It was always going to be difficult to follow Audrey Hepburn and the film version of this Truman Capote story of a wayward young girl looking for meaning in her life.
Holly Golightly went through men by the dozen looking for the right one and enough money to live the high life but that wasn’t the solution. Then along comes a young writer, she calls him Fred because that’s her brother’s name and probably that’s the crux of her longing, to have her trusted and grounded brother back in her life. The writer loves her but it’s complicated and it doesn’t work out, the will-o’-the wisp simply can’t settle down. Nor does this production.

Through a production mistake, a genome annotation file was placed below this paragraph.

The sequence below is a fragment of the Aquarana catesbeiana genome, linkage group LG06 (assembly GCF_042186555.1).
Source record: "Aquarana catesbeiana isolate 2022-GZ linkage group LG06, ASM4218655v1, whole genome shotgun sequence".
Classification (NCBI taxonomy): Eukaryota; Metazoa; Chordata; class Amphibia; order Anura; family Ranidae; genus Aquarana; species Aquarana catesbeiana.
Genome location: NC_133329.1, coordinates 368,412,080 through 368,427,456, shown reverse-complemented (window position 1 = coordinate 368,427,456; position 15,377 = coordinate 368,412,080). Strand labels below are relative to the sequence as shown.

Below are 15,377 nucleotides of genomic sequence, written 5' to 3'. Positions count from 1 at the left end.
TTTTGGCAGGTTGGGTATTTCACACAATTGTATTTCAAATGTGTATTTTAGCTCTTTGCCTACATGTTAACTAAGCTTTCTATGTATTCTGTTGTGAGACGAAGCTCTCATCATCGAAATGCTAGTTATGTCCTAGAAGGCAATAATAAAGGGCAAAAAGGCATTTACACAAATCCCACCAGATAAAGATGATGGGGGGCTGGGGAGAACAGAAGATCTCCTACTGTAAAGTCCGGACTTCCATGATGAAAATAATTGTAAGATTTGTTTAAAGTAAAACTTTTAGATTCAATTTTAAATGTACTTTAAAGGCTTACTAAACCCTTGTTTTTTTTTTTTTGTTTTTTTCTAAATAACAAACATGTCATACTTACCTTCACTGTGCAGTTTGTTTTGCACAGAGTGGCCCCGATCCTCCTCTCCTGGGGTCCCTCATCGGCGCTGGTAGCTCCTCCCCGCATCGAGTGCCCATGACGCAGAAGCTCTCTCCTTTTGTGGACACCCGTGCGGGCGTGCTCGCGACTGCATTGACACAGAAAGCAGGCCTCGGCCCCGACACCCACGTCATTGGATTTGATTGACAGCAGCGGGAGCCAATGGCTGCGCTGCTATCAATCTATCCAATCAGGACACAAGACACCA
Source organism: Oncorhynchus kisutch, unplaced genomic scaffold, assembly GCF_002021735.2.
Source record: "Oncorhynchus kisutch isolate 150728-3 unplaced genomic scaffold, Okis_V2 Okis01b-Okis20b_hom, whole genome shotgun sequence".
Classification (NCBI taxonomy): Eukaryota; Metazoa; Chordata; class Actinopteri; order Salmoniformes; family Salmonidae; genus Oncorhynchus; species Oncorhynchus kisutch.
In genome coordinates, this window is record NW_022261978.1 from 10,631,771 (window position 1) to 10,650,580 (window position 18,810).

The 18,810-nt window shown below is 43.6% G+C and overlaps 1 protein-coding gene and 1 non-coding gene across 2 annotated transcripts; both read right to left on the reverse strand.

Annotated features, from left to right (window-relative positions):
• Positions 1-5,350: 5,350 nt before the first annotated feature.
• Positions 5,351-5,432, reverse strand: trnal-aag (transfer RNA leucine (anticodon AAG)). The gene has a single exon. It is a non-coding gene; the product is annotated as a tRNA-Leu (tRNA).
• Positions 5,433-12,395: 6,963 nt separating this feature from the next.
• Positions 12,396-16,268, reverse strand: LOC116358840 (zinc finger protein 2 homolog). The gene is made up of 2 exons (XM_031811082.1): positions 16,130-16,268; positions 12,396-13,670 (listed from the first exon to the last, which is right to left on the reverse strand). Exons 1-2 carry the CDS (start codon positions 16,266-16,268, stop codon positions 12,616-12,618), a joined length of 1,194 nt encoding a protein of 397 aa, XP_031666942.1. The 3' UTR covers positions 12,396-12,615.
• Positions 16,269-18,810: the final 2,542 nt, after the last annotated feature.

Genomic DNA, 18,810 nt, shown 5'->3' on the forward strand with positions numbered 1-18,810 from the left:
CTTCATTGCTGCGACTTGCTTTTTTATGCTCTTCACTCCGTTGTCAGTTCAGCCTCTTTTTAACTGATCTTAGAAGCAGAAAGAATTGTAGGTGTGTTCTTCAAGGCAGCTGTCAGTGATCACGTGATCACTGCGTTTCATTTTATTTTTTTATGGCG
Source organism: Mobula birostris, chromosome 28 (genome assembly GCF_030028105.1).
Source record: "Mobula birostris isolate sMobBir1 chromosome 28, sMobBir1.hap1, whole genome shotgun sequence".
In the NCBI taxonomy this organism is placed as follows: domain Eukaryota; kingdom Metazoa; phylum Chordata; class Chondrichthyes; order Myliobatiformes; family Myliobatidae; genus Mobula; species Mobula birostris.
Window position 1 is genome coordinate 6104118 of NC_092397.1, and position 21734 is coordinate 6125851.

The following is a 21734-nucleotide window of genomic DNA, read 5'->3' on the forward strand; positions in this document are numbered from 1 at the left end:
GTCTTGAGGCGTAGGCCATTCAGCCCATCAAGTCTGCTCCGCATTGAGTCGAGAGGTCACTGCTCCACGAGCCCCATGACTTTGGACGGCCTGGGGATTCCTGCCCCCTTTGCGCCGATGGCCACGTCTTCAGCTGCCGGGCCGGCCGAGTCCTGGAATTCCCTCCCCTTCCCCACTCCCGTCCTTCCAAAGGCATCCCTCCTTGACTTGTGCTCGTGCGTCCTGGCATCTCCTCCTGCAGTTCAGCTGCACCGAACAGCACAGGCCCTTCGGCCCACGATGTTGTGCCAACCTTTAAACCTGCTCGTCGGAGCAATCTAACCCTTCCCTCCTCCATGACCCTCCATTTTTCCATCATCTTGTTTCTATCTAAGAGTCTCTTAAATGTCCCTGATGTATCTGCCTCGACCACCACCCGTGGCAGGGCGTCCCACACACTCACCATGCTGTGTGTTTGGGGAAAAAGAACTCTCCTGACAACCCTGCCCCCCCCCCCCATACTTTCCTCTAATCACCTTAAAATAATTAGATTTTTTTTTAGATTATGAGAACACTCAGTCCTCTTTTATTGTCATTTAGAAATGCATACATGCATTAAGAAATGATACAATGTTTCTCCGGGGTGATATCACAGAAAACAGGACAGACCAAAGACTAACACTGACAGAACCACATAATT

For me, and many around me, it was more like a radio play, the stage seemed huge but underused except for the long line of doorways into the various flats against the Manhattan skyline and the outside staircase.
I think the audience was waiting for all the old familiar songs but this is not a musical, it’s a play with music and there’s a difference. This is not identified on the programme. Only two songs, including Moon River, and Georgia May Foote sang them beautifully but the rest was dialogue which was often hard to hear, all too fast. Matt Barber as Fred spoke to the audience at times just to keep us up to speed with what was going on but I didn’t feel for him as he tried to establish a relationship with Holly.
There were two standout performances, Holly’s husband Doc (Robert Calvert) who married her when she was a teenager and still loves her and Bob the large white cat. The audience reacted more to Bob than to anyone.